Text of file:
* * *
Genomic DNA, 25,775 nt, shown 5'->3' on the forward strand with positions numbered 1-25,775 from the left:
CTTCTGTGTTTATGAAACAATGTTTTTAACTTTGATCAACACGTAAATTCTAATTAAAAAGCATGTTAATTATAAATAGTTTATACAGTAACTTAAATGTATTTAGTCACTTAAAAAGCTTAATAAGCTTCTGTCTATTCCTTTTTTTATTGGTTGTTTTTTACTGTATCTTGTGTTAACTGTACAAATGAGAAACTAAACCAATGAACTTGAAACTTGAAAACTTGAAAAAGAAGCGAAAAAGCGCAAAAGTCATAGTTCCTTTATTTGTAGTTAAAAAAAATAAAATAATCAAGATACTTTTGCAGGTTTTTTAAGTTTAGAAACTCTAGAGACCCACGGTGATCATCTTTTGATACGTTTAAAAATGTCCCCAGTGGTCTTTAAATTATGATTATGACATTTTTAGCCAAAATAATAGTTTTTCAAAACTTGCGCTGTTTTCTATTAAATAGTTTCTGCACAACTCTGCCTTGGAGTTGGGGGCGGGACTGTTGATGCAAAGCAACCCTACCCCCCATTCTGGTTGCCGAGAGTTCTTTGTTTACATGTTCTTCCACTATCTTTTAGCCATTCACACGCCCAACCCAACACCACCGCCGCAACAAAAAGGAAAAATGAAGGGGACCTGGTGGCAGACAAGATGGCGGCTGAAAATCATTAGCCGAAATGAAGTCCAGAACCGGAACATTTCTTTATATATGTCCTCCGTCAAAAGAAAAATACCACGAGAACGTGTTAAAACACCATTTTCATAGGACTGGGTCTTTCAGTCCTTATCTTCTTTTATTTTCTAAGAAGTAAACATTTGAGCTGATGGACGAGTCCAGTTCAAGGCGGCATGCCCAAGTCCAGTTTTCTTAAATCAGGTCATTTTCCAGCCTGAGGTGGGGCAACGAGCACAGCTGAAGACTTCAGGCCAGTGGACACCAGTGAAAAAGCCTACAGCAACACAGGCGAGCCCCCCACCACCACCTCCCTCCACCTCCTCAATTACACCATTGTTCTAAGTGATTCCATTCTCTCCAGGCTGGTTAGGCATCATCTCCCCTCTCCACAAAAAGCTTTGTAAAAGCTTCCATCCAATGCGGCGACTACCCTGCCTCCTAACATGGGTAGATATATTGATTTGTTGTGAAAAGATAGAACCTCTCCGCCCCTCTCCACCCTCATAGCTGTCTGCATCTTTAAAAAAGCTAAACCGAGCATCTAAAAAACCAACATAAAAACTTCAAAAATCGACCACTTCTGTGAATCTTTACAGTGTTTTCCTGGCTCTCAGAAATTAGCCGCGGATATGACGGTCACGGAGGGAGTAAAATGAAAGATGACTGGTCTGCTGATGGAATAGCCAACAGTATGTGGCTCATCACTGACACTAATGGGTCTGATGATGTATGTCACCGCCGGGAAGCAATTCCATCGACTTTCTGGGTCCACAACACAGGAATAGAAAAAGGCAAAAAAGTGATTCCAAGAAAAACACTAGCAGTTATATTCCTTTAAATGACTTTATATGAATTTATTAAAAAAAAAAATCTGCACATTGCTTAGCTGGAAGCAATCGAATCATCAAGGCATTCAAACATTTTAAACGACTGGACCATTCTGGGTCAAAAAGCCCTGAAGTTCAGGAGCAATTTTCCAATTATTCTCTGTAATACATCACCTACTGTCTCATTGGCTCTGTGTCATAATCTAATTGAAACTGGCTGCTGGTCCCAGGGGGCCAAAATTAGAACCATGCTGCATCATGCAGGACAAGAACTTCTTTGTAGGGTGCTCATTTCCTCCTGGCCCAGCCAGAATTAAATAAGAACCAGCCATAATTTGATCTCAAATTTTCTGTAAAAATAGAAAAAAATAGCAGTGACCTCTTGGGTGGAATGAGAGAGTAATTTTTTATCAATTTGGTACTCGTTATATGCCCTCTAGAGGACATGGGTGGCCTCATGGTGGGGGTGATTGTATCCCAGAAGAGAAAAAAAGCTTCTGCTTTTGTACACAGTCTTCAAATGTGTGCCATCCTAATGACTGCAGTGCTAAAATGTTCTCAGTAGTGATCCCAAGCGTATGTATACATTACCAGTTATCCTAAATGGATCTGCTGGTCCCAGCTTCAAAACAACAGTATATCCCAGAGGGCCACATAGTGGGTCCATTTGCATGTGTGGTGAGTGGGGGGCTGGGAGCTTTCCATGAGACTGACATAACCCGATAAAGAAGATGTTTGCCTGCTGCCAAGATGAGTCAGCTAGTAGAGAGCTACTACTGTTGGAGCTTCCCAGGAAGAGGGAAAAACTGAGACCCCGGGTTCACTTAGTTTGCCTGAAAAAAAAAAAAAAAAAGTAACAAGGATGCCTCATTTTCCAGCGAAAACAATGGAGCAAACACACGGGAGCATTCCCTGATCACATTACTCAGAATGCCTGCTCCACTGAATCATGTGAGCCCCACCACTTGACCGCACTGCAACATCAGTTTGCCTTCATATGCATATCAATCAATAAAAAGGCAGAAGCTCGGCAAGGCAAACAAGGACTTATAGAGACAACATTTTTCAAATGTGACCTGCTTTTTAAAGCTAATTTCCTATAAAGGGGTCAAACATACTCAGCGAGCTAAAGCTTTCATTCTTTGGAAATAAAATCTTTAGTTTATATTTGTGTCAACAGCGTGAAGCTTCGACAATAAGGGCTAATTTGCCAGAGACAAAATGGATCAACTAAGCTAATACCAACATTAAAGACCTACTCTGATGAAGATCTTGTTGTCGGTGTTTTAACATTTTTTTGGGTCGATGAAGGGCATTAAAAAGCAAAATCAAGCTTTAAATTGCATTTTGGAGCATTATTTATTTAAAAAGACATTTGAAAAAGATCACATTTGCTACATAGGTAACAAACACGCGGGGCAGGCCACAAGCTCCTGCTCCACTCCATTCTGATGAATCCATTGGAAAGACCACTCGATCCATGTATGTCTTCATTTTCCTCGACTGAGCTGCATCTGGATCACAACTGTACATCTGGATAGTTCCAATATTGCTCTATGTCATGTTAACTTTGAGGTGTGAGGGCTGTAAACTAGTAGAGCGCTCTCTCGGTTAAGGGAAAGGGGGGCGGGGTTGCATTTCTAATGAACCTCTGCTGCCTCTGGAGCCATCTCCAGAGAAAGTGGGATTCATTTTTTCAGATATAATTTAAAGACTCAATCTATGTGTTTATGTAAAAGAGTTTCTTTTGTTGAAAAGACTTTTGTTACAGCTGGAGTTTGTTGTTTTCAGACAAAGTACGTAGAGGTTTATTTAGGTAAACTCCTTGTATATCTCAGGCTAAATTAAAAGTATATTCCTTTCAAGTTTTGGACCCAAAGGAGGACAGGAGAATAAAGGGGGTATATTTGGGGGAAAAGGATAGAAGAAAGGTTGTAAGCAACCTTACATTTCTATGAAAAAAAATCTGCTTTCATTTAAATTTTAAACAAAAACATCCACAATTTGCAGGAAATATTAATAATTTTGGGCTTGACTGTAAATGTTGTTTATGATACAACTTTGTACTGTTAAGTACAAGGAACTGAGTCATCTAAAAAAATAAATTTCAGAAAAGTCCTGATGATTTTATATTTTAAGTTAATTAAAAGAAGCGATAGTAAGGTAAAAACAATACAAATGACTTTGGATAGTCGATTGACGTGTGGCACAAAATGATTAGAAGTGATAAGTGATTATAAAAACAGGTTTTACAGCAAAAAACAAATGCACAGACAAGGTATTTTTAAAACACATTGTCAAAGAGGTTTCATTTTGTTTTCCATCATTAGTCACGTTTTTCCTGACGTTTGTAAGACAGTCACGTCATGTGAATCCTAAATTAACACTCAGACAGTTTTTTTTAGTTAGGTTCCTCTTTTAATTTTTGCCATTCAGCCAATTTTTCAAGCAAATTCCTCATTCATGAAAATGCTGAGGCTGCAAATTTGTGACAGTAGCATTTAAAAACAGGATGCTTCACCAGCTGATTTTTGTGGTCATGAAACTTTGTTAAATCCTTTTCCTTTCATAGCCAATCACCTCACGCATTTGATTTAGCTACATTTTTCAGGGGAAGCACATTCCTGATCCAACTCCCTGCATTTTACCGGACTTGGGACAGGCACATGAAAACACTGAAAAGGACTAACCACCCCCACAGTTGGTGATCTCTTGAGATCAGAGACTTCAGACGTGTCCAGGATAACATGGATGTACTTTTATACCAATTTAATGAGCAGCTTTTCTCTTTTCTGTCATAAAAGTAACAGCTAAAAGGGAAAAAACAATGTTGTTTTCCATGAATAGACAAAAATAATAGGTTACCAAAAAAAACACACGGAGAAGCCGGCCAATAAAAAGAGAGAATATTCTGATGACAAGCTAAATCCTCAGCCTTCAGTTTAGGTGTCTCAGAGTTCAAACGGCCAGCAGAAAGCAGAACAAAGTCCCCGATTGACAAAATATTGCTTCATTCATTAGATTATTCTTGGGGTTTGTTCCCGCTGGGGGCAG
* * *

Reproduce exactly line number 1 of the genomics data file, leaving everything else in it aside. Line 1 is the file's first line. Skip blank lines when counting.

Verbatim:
Genomic DNA, 25,775 nt, shown 5'->3' on the forward strand with positions numbered 1-25,775 from the left: